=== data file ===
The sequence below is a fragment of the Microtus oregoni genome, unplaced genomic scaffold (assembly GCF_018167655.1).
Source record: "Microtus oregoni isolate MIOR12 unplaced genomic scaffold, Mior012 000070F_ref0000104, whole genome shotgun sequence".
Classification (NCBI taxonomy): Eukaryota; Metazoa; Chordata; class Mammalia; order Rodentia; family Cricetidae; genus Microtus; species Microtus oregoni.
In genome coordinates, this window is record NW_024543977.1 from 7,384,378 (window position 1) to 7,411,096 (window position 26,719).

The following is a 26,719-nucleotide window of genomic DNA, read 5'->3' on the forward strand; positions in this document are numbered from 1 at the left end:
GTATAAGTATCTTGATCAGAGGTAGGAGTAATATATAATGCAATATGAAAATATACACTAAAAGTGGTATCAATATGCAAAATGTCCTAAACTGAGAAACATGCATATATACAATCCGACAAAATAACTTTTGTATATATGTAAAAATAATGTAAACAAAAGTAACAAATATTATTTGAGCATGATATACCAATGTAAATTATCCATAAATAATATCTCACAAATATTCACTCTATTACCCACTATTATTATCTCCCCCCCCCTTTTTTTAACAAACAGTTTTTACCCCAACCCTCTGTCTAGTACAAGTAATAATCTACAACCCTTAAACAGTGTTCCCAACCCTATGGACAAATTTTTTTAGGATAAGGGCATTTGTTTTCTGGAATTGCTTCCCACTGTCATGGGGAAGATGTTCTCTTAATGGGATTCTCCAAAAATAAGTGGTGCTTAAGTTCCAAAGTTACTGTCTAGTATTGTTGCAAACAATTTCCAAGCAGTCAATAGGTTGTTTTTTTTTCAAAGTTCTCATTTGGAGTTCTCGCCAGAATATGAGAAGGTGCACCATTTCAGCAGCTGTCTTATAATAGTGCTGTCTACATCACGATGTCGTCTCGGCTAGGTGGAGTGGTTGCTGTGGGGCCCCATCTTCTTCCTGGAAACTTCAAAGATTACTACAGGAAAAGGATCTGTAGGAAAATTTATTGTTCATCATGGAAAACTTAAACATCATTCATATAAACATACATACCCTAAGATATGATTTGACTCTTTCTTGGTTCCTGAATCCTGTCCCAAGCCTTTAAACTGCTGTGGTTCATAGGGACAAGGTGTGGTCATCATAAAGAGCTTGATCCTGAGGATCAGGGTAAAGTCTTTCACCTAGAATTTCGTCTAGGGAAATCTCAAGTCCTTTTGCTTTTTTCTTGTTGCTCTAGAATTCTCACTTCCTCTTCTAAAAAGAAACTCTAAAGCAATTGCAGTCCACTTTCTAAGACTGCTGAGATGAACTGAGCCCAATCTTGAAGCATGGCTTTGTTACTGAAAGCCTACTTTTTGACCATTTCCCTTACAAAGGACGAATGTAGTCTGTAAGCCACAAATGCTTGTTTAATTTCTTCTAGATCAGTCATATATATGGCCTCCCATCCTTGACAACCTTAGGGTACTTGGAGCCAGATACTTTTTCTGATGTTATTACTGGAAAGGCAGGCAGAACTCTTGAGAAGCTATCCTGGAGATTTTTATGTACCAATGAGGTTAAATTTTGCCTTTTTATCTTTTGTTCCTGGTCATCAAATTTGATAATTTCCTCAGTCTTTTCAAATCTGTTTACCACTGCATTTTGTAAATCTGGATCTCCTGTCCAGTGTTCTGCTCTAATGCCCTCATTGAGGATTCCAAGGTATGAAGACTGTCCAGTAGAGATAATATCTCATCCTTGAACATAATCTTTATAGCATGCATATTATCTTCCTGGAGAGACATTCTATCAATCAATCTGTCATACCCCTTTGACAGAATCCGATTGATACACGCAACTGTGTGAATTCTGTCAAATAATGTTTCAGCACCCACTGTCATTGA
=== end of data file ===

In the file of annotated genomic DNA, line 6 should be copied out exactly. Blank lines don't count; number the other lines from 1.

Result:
GTATAAGTATCTTGATCAGAGGTAGGAGTAATATATAATGCAATATGAAAATATACACTAAAAGTGGTATCAATATGCAAAATGTCCTAAACTGAGAAACATGCATATATACAATCCGACAAAATAACTTTTGTATATATGTAAAAATAATGTAAACAAAAGTAACAAATATTATTTGAGCATGATATACCAATGTAAATTATCCATAAATAATATCTCACAAATATTCACTCTATTACCCACTATTATTATCTCCCCCCCCCTTTTTTTAACAAACAGTTTTTACCCCAACCCTCTGTCTAGTACAAGTAATAATCTACAACCCTTAAACAGTGTTCCCAACCCTATGGACAAATTTTTTTAGGATAAGGGCATTTGTTTTCTGGAATTGCTTCCCACTGTCATGGGGAAGATGTTCTCTTAATGGGATTCTCCAAAAATAAGTGGTGCTTAAGTTCCAAAGTTACTGTCTAGTATTGTTGCAAACAATTTCCAAGCAGTCAATAGGTTGTTTTTTTTTCAAAGTTCTCATTTGGAGTTCTCGCCAGAATATGAGAAGGTGCACCATTTCAGCAGCTGTCTTATAATAGTGCTGTCTACATCACGATGTCGTCTCGGCTAGGTGGAGTGGTTGCTGTGGGGCCCCATCTTCTTCCTGGAAACTTCAAAGATTACTACAGGAAAAGGATCTGTAGGAAAATTTATTGTTCATCATGGAAAACTTAAACATCATTCATATAAACATACATACCCTAAGATATGATTTGACTCTTTCTTGGTTCCTGAATCCTGTCCCAAGCCTTTAAACTGCTGTGGTTCATAGGGACAAGGTGTGGTCATCATAAAGAGCTTGATCCTGAGGATCAGGGTAAAGTCTTTCACCTAGAATTTCGTCTAGGGAAATCTCAAGTCCTTTTGCTTTTTTCTTGTTGCTCTAGAATTCTCACTTCCTCTTCTAAAAAGAAACTCTAAAGCAATTGCAGTCCACTTTCTAAGACTGCTGAGATGAACTGAGCCCAATCTTGAAGCATGGCTTTGTTACTGAAAGCCTACTTTTTGACCATTTCCCTTACAAAGGACGAATGTAGTCTGTAAGCCACAAATGCTTGTTTAATTTCTTCTAGATCAGTCATATATATGGCCTCCCATCCTTGACAACCTTAGGGTACTTGGAGCCAGATACTTTTTCTGATGTTATTACTGGAAAGGCAGGCAGAACTCTTGAGAAGCTATCCTGGAGATTTTTATGTACCAATGAGGTTAAATTTTGCCTTTTTATCTTTTGTTCCTGGTCATCAAATTTGATAATTTCCTCAGTCTTTTCAAATCTGTTTACCACTGCATTTTGTAAATCTGGATCTCCTGTCCAGTGTTCTGCTCTAATGCCCTCATTGAGGATTCCAAGGTATGAAGACTGTCCAGTAGAGATAATATCTCATCCTTGAACATAATCTTTATAGCATGCATATTATCTTCCTGGAGAGACATTCTATCAATCAATCTGTCATACCCCTTTGACAGAATCCGATTGATACACGCAACTGTGTGAATTCTGTCAAATAATGTTTCAGCACCCACTGTCATTGA